Gender and Workaholism: A Study of New Zealand Academics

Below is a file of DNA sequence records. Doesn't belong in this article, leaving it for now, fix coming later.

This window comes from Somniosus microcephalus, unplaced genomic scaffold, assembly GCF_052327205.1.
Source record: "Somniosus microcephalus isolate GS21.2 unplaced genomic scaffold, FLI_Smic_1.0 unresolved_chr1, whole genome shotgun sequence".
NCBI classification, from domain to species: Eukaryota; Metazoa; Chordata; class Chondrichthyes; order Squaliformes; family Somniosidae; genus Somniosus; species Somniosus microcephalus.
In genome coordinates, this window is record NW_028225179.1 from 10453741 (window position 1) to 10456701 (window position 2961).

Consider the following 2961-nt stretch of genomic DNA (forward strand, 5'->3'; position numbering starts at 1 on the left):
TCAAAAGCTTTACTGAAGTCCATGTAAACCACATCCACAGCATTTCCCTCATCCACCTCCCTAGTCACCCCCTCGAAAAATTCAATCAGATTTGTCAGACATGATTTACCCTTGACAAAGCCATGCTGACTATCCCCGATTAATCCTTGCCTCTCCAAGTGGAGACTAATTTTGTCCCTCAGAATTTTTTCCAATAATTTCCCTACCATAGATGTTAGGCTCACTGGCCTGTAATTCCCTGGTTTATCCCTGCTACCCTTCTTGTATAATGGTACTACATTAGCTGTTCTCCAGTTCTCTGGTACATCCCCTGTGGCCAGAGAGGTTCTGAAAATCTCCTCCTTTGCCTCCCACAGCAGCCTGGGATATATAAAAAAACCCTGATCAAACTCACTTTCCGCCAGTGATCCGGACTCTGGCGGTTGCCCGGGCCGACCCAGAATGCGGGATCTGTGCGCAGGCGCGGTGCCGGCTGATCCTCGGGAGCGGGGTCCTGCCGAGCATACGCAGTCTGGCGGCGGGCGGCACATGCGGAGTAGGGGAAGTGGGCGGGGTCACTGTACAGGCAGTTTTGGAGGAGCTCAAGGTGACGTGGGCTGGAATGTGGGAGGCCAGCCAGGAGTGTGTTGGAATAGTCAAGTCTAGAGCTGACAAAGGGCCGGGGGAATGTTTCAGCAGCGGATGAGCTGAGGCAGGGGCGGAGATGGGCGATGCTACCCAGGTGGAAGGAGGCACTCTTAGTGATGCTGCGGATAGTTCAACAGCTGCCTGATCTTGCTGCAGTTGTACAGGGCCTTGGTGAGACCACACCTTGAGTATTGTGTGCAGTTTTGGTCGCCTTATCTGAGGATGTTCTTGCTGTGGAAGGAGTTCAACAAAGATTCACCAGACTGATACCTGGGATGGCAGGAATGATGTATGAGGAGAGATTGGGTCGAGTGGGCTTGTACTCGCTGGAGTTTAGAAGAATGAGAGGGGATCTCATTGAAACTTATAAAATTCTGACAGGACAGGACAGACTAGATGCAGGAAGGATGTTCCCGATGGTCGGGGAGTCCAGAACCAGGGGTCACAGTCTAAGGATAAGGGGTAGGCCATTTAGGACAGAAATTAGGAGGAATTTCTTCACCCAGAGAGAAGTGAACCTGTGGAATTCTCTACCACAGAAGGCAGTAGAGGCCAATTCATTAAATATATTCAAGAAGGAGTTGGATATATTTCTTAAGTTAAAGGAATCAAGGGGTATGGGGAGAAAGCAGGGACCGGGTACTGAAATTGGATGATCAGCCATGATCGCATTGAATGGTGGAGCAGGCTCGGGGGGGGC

The aim of this study was to examine gender's impact on Workaholism and, in particular, the correlates of 'Workaholism' characteristics (Work Involvement, Drive and Work Enjoyment). The Literature review draws attention to the various definitions developed, providing the source and foundation of the definition used in this study. This thesis defines Workaholism as the tendency towards heavy work investment and involvement (the behavioural dimension) with considerable allocation of time to work-related activities and work-related thoughts and the combination of high-drive with low-enjoyment (the cognitive dimension), which manifests itself in working compulsively and being obsessed with work for reasons that are not derived from external necessity. A sample of 331 New Zealand academic employees from the eight different universities completed a web-based survey measuring 'Workaholism', Workaholism perceptions, hours worked and gender perceptions. Results show that there are differences in the degree of Workaholism and Workaholism-related variables between genders in academics in New Zealand. Furthermore, it was found that there was a statistically significant difference between genders in Work Involvement and Drive – females were found to exhibit more of both characteristics. No significant difference between genders in Work Enjoyment was found. Again, there is no significant difference between genders in Workaholism perceptions. There was, however, a significant difference between genders in the proportion of overworkers. These findings provide insight into possible directions for future research as well as potentially influencing treatment for work addiction. In order for this knowledge to directly contribute towards benefiting practitioners further study is needed, leading to the ability to allow actions taken to reduce/prevent Workaholism to be tailored to the specific needs of employees. By understanding gender differences and the individual's perception of their own Workaholism, treatment could be tailored specifically for the individual. The current study suggests that blanket policies designed to promote work-life balance are unlikely to benefit all employees.